Canadian mint releases UFO-themed glow-in-the-dark coin

image copyrightScience Photo Library

Over 50 years ago, on the night of 4 October, strange lights appeared over the sky of a small Canadian fishing village.

Witnesses watched as the lights flashed and then dived towards the dark waters off the coast of Nova Scotia.

Now, what some believe to have been a UFO sighting has been commemorated by the Royal Canadian Mint.

The mint has released a collector's coin that tells the story of a "unique and mysterious event".

The scene on the glow-in-the-dark coin depicts a specific moment described by various eyewitnesses.

After seeing four strange flashing lights in the offshore night sky, they spotted an object 60-feet in length flying low, which dropped down at a 45 degree angle.

The Royal Canadian Mounted Police (RCMP), which had received numerous calls reporting a plane crash in the harbour, along with local fishermen, tried to reach the object before it sank.

Canada's defence department later conducted an underwater search of the area where the object was seen entering the water, but failed to locate any evidence of an object.

image copyrightRoyal Canadian Mint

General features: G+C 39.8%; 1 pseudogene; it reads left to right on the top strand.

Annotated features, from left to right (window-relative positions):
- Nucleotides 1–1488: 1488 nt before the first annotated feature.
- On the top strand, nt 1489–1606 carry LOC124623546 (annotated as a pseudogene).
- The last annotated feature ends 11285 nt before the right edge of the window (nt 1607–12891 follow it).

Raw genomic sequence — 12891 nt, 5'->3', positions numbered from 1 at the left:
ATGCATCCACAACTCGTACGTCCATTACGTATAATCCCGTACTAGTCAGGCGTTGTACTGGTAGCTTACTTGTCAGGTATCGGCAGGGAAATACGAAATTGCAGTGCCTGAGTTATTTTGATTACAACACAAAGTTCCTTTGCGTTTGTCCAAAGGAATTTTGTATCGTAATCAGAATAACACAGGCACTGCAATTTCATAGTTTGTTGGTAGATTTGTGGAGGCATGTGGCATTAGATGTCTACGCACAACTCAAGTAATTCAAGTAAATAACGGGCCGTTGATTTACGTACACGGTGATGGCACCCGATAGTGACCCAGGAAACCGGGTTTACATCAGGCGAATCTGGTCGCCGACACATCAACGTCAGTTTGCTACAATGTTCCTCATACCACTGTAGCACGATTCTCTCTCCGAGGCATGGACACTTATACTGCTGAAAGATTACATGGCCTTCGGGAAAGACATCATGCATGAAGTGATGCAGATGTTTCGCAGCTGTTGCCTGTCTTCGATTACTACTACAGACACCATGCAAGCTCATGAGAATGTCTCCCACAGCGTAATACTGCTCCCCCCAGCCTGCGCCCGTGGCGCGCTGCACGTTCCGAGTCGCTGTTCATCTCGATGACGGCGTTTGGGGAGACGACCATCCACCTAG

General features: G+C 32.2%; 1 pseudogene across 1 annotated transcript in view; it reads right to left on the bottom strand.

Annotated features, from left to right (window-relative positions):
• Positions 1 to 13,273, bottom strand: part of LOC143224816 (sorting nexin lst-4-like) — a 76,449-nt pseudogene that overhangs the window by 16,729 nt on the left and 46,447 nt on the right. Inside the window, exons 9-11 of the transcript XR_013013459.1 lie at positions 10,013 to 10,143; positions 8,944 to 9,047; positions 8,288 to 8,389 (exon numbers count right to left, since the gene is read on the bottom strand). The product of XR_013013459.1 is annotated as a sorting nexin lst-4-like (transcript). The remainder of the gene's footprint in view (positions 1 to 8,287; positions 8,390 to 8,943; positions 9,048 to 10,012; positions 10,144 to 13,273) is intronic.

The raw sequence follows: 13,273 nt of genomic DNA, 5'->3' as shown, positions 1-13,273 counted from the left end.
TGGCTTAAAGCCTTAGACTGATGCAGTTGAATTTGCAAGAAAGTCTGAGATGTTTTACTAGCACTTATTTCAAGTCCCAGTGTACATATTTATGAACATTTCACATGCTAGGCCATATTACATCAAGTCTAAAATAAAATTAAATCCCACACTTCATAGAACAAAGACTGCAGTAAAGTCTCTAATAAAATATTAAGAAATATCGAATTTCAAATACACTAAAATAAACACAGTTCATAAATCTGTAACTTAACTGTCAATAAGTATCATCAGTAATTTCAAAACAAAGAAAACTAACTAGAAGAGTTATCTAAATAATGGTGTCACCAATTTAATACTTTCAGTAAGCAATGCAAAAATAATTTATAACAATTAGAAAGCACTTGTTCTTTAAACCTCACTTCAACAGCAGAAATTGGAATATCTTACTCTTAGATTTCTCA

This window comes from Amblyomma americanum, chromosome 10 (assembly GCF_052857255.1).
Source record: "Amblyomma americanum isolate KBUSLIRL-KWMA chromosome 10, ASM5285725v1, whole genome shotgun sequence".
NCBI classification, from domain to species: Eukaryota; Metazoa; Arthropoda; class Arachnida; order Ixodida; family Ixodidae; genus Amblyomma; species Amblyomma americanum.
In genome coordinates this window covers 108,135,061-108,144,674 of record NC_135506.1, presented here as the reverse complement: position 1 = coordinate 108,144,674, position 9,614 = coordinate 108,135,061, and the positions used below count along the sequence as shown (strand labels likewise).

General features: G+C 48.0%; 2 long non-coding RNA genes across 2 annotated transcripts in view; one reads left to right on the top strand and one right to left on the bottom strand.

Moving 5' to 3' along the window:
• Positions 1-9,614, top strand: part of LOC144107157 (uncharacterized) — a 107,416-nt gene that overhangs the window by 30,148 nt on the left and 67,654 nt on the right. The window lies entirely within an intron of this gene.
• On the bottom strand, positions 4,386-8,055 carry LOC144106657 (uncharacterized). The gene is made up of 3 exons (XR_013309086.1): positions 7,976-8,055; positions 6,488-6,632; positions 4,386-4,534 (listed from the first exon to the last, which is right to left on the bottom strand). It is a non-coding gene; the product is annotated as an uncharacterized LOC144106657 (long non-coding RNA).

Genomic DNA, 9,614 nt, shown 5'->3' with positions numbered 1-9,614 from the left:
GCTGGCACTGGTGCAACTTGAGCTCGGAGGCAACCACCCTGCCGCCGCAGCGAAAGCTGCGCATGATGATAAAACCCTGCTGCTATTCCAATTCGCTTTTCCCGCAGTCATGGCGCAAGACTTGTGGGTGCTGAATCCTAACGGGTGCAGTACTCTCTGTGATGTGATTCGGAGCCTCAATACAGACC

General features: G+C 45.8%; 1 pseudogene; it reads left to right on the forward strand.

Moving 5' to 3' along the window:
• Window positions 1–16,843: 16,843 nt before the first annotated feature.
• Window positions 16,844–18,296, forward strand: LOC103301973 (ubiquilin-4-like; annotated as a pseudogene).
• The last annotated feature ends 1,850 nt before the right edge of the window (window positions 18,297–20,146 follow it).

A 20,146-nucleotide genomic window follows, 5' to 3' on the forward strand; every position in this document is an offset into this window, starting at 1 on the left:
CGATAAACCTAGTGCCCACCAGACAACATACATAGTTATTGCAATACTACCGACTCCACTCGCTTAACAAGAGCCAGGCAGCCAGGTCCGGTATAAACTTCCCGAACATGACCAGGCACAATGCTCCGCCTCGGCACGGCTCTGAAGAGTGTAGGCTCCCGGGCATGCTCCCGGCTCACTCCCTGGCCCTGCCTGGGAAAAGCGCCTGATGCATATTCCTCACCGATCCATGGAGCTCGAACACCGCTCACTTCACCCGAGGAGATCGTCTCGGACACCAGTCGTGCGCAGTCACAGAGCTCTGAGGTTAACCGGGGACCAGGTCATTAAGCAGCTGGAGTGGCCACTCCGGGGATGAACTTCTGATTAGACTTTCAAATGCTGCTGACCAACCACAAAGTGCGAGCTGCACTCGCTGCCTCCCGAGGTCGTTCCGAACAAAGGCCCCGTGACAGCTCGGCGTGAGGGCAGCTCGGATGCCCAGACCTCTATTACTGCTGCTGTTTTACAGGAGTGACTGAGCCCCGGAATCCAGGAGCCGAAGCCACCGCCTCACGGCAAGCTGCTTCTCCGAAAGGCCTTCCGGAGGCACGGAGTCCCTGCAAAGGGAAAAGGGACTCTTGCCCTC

image captionThe coin, with the glow-in-the-dark version on the left, depicting the Shag Harbour incident

Laurie Wickens, who was 17 at the time of the incident, was the first Shag Harbour resident to call the RCMP that October night to report a possible plane crash.

He now helps organise the annual Shag Harbour UFO Festival, which includes a tour of the crash site and eyewitness accounts, and believes the mint's coin will boost attendance.

The coin comes with a flashlight that when used brings out the lights of the UFO, the stars in the night sky, and a haze over the water reported by locals.

"I love it," Mr Wickens said of the coin.

Mint spokesman Alex Reeves said the coin is "definitely one of the top performers" and has sold out on their website. It had a limited run of 4,000 and retailed for C$129.95 ($98; £79).

Mr Reeves said the mint tries to cover a broad range of subjects with its products, from Canadian history and wildlife to "local lore".

"You try and cover the full spectrum of the Canadian experience and these oddball stories are part and parcel of that fabric," he said.

It's not the first glow-in-the-dark coin released by the mint.

In 2017, they used the same technology to release what they billed as the first such coin in history into circulation - a C$2 coin that depicts boaters looking up at the Northern Lights.

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